The New York Times (NYT) reported on the 21st (local time) that, amid record-breaking inflation hitting the world, the number of Americans selling blood to make a living is increasing recently.



Christina Sil, 41, of Sleedel, New Orleans, visits her nearby medical center every Tuesday and Thursday.



This is to 'donate' her own plasma.



Her plasma is the liquid component of her blood that excludes red blood cells, white blood cells, and platelets, and is used for treatment.



Her word is 'donation', but her thread is actually selling her own blood.



Because if she goes full time twice a month, she can earn from $400 ($508,000) to $500 ($635,000).



Inside her center is the inscription 'She gets a $20 bonus for going 4 times and a $50 bonus for referring her friend'.



She has been here for over six months since Shil has been here.



After she learned that her cost of living had suddenly risen significantly in September of last year, she thoughtfully began to step into her.



Her usual grocery store groceries cost her $150, but before she knew it, $200 went out of her wallet, and it cost her $70 to refuel her tea.



She's a whopping $30 increase from the previous $40.



In particular, the cost of electricity and gas went from $150 to $200 per month, and eventually reached $300.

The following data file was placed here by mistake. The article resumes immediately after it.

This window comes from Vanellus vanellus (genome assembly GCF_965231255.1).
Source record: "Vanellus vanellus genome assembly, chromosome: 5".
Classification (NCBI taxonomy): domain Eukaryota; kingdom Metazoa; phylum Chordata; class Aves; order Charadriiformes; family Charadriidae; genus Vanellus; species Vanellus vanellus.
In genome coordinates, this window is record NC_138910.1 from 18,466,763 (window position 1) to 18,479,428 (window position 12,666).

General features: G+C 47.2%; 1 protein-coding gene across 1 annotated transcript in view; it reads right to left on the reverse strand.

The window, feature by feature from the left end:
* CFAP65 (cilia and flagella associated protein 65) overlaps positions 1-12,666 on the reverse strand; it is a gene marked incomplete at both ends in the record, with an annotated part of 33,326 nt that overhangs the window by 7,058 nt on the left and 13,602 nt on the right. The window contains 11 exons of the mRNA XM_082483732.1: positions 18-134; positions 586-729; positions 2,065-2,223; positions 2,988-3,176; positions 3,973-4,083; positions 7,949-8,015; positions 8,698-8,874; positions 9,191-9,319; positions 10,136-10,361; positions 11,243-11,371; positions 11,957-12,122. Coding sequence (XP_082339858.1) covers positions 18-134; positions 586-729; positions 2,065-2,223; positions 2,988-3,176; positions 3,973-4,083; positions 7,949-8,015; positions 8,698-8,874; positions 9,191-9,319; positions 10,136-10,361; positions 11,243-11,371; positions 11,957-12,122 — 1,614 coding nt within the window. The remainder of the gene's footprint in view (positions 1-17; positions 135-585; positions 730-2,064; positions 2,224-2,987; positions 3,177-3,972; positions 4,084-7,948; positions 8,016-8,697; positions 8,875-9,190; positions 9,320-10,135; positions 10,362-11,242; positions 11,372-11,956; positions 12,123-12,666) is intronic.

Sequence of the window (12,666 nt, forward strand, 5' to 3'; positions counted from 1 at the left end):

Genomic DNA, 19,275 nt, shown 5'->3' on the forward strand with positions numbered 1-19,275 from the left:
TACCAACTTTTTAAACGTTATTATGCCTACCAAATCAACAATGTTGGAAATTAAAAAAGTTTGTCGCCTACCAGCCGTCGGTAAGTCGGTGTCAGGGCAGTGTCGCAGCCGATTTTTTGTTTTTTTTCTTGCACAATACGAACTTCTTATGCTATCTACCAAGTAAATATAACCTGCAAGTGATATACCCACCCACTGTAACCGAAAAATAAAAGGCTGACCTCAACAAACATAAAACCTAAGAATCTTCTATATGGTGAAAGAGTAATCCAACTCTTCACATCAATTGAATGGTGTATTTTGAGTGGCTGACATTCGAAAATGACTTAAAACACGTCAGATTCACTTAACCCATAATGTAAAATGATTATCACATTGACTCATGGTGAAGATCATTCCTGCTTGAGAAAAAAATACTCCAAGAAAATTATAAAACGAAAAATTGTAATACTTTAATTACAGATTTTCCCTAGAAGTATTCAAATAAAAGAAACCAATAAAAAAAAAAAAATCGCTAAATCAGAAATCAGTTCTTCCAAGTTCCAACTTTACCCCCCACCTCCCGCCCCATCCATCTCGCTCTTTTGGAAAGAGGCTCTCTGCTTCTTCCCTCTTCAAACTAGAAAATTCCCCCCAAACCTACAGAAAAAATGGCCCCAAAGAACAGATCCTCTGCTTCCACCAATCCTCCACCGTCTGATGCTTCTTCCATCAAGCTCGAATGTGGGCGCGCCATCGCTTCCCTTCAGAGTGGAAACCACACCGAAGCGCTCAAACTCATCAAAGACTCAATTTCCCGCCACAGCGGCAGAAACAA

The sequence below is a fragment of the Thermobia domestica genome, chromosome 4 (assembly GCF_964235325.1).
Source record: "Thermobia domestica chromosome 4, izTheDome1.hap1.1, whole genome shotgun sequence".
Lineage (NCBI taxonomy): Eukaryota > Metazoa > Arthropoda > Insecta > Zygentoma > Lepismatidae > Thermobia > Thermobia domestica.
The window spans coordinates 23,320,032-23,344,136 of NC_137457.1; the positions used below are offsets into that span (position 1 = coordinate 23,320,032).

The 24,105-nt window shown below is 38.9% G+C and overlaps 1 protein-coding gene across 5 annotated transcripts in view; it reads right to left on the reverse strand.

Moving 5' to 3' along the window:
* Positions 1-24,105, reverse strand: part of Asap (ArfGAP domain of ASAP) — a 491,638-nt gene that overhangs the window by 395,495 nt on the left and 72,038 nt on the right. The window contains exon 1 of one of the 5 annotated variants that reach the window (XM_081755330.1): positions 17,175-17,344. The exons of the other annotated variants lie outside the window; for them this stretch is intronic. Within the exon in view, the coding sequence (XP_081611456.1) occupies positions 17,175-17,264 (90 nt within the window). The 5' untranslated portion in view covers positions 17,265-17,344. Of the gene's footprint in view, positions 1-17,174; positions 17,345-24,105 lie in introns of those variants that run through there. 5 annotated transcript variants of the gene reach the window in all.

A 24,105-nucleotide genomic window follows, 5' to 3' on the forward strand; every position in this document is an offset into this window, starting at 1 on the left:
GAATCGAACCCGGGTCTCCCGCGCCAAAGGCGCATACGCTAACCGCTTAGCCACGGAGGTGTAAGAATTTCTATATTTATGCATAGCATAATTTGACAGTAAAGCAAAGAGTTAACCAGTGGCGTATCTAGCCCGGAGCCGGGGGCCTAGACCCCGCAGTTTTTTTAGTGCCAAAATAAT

It's because of the soaring prices.



According to the U.S. Department of Labor, the Consumer Price Index (CPI) rose 8.5% in March compared to the same period last year.



It was the biggest increase since December 1981.



Shil, a special education teacher, earns $54,000 (68 million won) a year, but raising her two children alone after divorced from her husband, this increase in prices can only be a burden.



$1,050 a month for the house rent and $250 for car installments alone.



Late last year, he found that he was using his credit card more often, and his debt had risen to $10,000.



Now my salary is used to pay off debts.



It's the same with friends.



Due to the skyrocketing cost of living, one friend switched to a more fuel-efficient car, and another took a second job.



'Selling blood' is not an easy task for Sil.



Sil is not the only one visiting this place.



On the day Mr. Sil visits, he is so full of other people.



'Plasma donation' is possible because the US allows companies to pay for donations.



Accordingly, two-thirds of the world's plasma for medical and research purposes is supplied by the United States, and this industry in the United States has grown to $10 billion (12.6 trillion won) in the past decade.



The number of plasma donation centers in the United States also surpassed 900 in 2020, up from 300 in 2005.



It is mostly concentrated in the southern and central regions.

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